Legislators frequently mention other politicians in their tweets
Legislators who use Twitter across the five countries often mention or “tag” other policymakers and government officials in their tweets. Accounts held by heads of state tend to be a focal point of these interactions: Legislators in Canada, the UK and New Zealand mentioned Prime Ministers Justin Trudeau (@justintrudeau), Theresa May (@theresa_may) and Jacinda Ardern (@jacindaardern), respectively, more than any other individual account. And in the U.S., eight-in-ten legislators on Twitter mentioned president Donald Trump (@realdonaldtrump) during the study period.
Political parties and official government accounts are also prominent features of legislator tweets. Legislators in the UK tagged the Labour Party (@uklabour) the most out of these official government accounts, followed by the Conservatives (@conservatives) and the official UK Parliament account (@ukparliament). While Conservatives were the governing party in the House of Commons during the study period, a larger share of legislators mentioned the Labour Party. Similarly, the New Zealand National Party received a larger share of mentions than the New Zealand Labour Party, even though the latter party was the governing party at the time the study was conducted.
Other highly mentioned accounts are those of major party leaders and key policymakers on salient issues. Labour Party leader Jeremy Corbyn (@jeremycorbyn) in the UK, Speaker of the House Nancy Pelosi (@speakerpelosi) in the U.S., Treasurer of Australia Josh Frydenberg (@joshfrydenberg), Opposition leader Andrew Scheer (@andrewscheer) in Canada, and Opposition leader Simon Bridges (@simonjbridges) in New Zealand are among the most-mentioned accounts by legislators in their respective countries.
Media networks appear among the top 10 most mentioned accounts in all countries but the UK. In Australia, three of the most mentioned accounts are Australian Broadcasting Corporation (@abcnews), Sydney Morning Herald (@smh) and Sky News Australia (@skynewsaust).
Notable individual tweets cover issues ranging from tragedies to world records
Across the five predominantly English-speaking countries, the tweet that was retweeted by the most legislators was sent by New Zealand Prime Minister Jacinda Arden in response to the March 2019 Christchurch shootings. This tweet was retweeted by 71 legislators, including 20 from the New Zealand Parliament. Another 38 legislators from the United Kingdom also shared the tweet, including Labour Party leader Jeremy Corbyn. In the United States, Rep. Alexandria Ocasio-Cortez was the only legislator to retweet the post.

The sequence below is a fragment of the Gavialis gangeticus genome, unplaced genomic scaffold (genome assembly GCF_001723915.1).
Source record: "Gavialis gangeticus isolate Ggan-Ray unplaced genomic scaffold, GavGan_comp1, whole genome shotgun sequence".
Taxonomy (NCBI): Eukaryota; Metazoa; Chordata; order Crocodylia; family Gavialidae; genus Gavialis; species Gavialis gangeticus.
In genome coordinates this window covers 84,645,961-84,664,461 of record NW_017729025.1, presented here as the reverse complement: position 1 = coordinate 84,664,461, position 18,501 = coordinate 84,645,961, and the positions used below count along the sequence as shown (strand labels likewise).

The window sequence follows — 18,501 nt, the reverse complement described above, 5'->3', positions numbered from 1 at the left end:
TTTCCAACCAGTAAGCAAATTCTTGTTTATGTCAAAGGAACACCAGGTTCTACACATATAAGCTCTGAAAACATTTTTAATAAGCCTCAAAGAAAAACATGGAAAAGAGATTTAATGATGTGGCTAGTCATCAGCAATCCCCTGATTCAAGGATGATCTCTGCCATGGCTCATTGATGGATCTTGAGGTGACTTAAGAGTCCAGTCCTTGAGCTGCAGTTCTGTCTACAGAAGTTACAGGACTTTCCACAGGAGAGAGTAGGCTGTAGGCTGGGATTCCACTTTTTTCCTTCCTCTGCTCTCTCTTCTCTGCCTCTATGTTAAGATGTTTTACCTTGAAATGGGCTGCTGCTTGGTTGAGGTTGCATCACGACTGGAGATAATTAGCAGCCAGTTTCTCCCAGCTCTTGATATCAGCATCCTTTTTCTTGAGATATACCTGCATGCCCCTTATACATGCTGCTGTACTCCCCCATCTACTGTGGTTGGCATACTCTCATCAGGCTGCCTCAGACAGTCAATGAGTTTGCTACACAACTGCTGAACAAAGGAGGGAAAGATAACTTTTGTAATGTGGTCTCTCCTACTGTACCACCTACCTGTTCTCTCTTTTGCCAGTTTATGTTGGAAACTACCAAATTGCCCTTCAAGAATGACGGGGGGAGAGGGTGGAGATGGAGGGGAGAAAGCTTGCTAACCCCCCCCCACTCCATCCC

What has happened in Christchurch is an extraordinary act of unprecedented violence. It has no place in New Zealand. Many of those affected will be members of our migrant communities – New Zealand is their home – they are us.
— Jacinda Ardern (@jacindaardern) March 15, 2019
The tweet with the most likes was a video sent by Ocasio-Cortez featuring her dancing outside her office. The post was a response to the release of a video of her dancing while an undergraduate at Boston University. Ocasio-Cortez had nearly 6.8 million followers at the time this study was published and averaged 32,233 likes on her tweets from Jan. 1 to June 30, 2019.
Ocasio-Cortez also created the most liked reply in our dataset. In response to an article about the location of her primary residence, she tweeted out concerns over her safety if she revealed the location of her apartment. The tweet sent in late February 2019 had more than 95,000 likes at the time of publication.
I still live in my hood and literally instagrammed from my apartment tonight. A man was just arrested last week with a stockpile of guns specifically trying to kill me & others, so yeah I’m not gonna disclose my personal address or tell people when I move. Sorry!
— Alexandria Ocasio-Cortez (@AOC) February 25, 2019
With over 9,000 retweets, the most retweeted reply was a self-reply by Sen. Lindsey Graham about President Donald Trump’s declaration of a national emergency on the U.S. southern border.
How can President Trump be accused of 'going around Congress' using a statute……….passed by Congress?
— Lindsey Graham (@LindseyGrahamSC) March 15, 2019
Emoji use is common among legislators across the globe
Legislators’ tweets contain more than just text: emoji icons are a popular part of the Twitter vernacular, and the majority of the legislators included in this analysis used them. Overall, 70% of legislators that were active on Twitter used an emoji at least once in their tweets during the first half of 2019. Emoji use is especially popular with U.S. officials: 95% of American legislators have used emojis in their tweets, compared with 61% of legislators across all other countries. However, only a small proportion of all tweets – no more than 6% in any country – contain these special characters.
Legislators appear to use emojis as a way to showcase their national identity. National flag emojis are popular with legislators around the world and consistently appear in the top 10 ranking of emojis by country – a pattern consistent with other research on the topic. Pointers – in both finger and arrow forms – also appear across several nations, and the clapping hands emoji makes the top list across all five nations except Canada. New Zealand legislators appear uniquely likely to use facial expression emojis: four of the top 10 most broadly used emojis were faces, compared with one or zero for each of the other countries.